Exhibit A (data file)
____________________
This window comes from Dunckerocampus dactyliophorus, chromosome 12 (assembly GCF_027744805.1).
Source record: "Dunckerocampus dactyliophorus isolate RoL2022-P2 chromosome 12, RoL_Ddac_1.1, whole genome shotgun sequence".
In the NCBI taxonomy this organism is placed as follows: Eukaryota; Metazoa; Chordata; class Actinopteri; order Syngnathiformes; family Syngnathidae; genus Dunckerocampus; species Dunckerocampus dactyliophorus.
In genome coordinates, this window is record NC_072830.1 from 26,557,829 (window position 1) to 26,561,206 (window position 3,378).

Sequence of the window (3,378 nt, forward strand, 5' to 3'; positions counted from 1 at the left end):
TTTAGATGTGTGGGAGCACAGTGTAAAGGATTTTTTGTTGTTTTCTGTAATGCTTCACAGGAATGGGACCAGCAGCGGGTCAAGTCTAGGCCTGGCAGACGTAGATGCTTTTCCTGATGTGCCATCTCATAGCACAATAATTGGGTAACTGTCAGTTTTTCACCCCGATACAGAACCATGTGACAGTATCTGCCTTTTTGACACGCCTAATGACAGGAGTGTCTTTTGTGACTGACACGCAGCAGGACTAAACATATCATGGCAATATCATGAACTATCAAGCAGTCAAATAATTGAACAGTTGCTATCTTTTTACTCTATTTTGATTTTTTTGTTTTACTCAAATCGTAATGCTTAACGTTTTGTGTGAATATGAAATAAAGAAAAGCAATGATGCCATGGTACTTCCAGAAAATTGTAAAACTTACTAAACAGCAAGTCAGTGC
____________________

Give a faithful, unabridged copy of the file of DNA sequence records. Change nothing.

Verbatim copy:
This window comes from Dunckerocampus dactyliophorus, chromosome 12 (assembly GCF_027744805.1).
Source record: "Dunckerocampus dactyliophorus isolate RoL2022-P2 chromosome 12, RoL_Ddac_1.1, whole genome shotgun sequence".
In the NCBI taxonomy this organism is placed as follows: Eukaryota; Metazoa; Chordata; class Actinopteri; order Syngnathiformes; family Syngnathidae; genus Dunckerocampus; species Dunckerocampus dactyliophorus.
In genome coordinates, this window is record NC_072830.1 from 26,557,829 (window position 1) to 26,561,206 (window position 3,378).

Sequence of the window (3,378 nt, forward strand, 5' to 3'; positions counted from 1 at the left end):
TTTAGATGTGTGGGAGCACAGTGTAAAGGATTTTTTGTTGTTTTCTGTAATGCTTCACAGGAATGGGACCAGCAGCGGGTCAAGTCTAGGCCTGGCAGACGTAGATGCTTTTCCTGATGTGCCATCTCATAGCACAATAATTGGGTAACTGTCAGTTTTTCACCCCGATACAGAACCATGTGACAGTATCTGCCTTTTTGACACGCCTAATGACAGGAGTGTCTTTTGTGACTGACACGCAGCAGGACTAAACATATCATGGCAATATCATGAACTATCAAGCAGTCAAATAATTGAACAGTTGCTATCTTTTTACTCTATTTTGATTTTTTTGTTTTACTCAAATCGTAATGCTTAACGTTTTGTGTGAATATGAAATAAAGAAAAGCAATGATGCCATGGTACTTCCAGAAAATTGTAAAACTTACTAAACAGCAAGTCAGTGC